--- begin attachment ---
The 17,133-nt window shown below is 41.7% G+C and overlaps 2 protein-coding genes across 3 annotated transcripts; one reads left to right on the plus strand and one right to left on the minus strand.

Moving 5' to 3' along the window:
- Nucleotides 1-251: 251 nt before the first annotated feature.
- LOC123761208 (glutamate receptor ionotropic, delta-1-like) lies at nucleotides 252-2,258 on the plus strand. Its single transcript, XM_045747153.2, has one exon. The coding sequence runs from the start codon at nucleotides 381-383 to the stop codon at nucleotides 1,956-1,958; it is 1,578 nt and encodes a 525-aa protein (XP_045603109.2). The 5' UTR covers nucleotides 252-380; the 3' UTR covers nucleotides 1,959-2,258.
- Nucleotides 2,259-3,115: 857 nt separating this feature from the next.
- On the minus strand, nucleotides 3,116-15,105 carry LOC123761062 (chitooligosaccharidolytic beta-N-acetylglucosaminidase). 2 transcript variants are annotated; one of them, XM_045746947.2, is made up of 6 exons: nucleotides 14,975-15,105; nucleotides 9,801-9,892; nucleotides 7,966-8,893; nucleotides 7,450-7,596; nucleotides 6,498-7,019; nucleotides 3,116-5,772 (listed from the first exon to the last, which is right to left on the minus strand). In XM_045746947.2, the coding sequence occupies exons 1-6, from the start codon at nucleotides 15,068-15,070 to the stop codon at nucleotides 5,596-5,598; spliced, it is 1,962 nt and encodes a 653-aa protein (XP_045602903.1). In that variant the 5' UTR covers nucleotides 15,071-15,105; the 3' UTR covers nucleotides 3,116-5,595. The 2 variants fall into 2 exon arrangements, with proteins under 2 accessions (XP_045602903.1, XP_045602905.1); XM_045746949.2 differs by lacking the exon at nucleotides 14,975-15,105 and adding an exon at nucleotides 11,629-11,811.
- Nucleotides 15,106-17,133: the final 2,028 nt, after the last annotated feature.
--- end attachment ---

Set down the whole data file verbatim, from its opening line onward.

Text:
The 17,133-nt window shown below is 41.7% G+C and overlaps 2 protein-coding genes across 3 annotated transcripts; one reads left to right on the plus strand and one right to left on the minus strand.

Moving 5' to 3' along the window:
- Nucleotides 1-251: 251 nt before the first annotated feature.
- LOC123761208 (glutamate receptor ionotropic, delta-1-like) lies at nucleotides 252-2,258 on the plus strand. Its single transcript, XM_045747153.2, has one exon. The coding sequence runs from the start codon at nucleotides 381-383 to the stop codon at nucleotides 1,956-1,958; it is 1,578 nt and encodes a 525-aa protein (XP_045603109.2). The 5' UTR covers nucleotides 252-380; the 3' UTR covers nucleotides 1,959-2,258.
- Nucleotides 2,259-3,115: 857 nt separating this feature from the next.
- On the minus strand, nucleotides 3,116-15,105 carry LOC123761062 (chitooligosaccharidolytic beta-N-acetylglucosaminidase). 2 transcript variants are annotated; one of them, XM_045746947.2, is made up of 6 exons: nucleotides 14,975-15,105; nucleotides 9,801-9,892; nucleotides 7,966-8,893; nucleotides 7,450-7,596; nucleotides 6,498-7,019; nucleotides 3,116-5,772 (listed from the first exon to the last, which is right to left on the minus strand). In XM_045746947.2, the coding sequence occupies exons 1-6, from the start codon at nucleotides 15,068-15,070 to the stop codon at nucleotides 5,596-5,598; spliced, it is 1,962 nt and encodes a 653-aa protein (XP_045602903.1). In that variant the 5' UTR covers nucleotides 15,071-15,105; the 3' UTR covers nucleotides 3,116-5,595. The 2 variants fall into 2 exon arrangements, with proteins under 2 accessions (XP_045602903.1, XP_045602905.1); XM_045746949.2 differs by lacking the exon at nucleotides 14,975-15,105 and adding an exon at nucleotides 11,629-11,811.
- Nucleotides 15,106-17,133: the final 2,028 nt, after the last annotated feature.